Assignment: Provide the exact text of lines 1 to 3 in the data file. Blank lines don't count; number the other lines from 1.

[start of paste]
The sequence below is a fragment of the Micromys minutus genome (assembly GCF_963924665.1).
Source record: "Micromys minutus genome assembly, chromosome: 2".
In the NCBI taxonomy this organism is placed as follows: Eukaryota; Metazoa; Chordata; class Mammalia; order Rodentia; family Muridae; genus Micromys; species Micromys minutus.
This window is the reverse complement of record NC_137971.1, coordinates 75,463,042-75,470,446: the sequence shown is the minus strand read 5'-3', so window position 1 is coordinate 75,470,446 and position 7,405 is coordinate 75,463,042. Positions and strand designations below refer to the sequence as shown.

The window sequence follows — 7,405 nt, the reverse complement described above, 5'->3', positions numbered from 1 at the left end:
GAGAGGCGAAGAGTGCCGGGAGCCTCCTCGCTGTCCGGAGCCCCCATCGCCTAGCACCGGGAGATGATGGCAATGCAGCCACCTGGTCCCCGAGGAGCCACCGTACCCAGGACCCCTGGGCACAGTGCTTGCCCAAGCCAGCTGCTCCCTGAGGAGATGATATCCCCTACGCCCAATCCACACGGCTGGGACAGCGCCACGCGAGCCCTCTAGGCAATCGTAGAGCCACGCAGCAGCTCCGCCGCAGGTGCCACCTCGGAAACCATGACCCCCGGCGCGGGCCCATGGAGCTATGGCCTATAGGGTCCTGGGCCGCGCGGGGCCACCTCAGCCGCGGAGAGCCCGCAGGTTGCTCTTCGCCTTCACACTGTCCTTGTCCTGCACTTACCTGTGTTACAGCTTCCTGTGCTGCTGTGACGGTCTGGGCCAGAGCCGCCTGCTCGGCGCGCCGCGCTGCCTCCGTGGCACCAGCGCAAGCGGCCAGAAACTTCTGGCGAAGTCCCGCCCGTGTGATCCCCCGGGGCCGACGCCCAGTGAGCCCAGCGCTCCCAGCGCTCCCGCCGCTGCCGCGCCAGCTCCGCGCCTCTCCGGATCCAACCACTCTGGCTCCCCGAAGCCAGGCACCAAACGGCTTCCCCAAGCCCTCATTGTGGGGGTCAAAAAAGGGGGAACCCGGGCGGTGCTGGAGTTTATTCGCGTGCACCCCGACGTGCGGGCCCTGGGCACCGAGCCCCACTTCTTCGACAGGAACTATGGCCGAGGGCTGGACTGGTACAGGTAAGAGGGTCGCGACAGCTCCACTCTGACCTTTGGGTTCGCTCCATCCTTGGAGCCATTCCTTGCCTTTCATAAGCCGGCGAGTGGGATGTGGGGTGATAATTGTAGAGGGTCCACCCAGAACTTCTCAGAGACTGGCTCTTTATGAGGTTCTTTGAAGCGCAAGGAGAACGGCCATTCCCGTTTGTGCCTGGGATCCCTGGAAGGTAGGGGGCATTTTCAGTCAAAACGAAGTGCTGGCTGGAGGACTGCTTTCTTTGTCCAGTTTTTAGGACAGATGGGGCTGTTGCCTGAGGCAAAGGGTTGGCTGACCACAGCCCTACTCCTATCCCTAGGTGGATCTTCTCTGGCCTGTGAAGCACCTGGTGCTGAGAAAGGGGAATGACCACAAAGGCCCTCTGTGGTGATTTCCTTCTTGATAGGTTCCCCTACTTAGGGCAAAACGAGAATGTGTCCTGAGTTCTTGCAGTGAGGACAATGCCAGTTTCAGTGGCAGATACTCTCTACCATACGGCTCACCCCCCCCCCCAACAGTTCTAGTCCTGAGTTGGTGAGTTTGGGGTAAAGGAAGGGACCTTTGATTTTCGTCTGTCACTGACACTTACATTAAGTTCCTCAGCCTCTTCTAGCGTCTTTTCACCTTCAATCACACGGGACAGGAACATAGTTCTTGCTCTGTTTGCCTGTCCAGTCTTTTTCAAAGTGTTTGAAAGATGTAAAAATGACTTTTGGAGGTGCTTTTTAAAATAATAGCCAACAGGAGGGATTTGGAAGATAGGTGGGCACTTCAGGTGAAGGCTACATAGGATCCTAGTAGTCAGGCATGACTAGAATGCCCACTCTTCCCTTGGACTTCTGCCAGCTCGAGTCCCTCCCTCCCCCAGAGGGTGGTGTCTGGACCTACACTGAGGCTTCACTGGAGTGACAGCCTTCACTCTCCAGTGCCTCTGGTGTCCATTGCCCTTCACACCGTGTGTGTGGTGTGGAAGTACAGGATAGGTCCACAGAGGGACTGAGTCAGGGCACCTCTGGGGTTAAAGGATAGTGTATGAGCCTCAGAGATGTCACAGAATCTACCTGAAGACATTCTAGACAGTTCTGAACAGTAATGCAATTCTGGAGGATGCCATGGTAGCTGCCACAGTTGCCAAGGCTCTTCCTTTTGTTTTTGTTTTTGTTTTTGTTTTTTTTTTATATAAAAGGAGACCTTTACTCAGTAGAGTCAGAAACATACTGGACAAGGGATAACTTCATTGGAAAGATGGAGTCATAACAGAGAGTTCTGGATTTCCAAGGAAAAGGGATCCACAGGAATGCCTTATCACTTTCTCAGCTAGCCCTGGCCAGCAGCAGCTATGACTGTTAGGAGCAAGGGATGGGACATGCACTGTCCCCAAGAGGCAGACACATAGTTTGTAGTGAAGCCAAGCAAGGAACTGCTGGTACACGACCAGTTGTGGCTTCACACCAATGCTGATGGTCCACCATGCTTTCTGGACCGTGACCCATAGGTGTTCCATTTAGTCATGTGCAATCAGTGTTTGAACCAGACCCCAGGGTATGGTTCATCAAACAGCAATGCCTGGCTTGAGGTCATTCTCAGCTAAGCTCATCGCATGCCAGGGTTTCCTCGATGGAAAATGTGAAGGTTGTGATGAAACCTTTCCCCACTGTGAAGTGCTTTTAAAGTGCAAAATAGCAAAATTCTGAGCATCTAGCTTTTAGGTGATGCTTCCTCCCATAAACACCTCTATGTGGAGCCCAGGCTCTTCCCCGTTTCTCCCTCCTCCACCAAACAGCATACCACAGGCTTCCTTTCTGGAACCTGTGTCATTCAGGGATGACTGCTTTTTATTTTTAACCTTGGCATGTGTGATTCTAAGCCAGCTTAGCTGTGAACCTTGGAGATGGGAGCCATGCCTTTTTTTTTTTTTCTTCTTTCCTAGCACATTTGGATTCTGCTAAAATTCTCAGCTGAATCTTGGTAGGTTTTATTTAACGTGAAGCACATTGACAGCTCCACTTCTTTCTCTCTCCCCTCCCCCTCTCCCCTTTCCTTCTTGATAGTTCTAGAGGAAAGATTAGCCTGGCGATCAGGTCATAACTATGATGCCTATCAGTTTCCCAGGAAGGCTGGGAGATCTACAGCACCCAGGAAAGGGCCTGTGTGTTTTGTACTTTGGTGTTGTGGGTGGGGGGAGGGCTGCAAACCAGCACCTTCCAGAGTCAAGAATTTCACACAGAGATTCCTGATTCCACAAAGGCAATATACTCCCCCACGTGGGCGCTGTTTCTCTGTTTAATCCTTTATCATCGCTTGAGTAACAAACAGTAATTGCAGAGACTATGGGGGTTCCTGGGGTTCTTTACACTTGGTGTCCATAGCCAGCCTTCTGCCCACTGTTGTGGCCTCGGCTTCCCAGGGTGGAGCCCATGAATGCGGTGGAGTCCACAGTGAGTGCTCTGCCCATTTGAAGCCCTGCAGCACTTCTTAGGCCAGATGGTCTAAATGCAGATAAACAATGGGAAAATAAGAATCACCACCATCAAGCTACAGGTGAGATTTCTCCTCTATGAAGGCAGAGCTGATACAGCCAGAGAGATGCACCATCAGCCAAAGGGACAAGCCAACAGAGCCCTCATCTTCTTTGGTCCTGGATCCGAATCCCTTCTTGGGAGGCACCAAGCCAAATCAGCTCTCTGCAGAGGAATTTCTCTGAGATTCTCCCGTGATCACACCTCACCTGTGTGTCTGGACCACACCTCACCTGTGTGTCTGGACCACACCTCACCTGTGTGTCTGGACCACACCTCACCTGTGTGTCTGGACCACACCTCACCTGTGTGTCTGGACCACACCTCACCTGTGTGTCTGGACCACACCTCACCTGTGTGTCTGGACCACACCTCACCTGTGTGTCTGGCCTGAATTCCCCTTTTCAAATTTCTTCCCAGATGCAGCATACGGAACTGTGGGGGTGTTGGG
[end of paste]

The sequence below is a fragment of the Micromys minutus genome (assembly GCF_963924665.1).
Source record: "Micromys minutus genome assembly, chromosome: 2".
In the NCBI taxonomy this organism is placed as follows: Eukaryota; Metazoa; Chordata; class Mammalia; order Rodentia; family Muridae; genus Micromys; species Micromys minutus.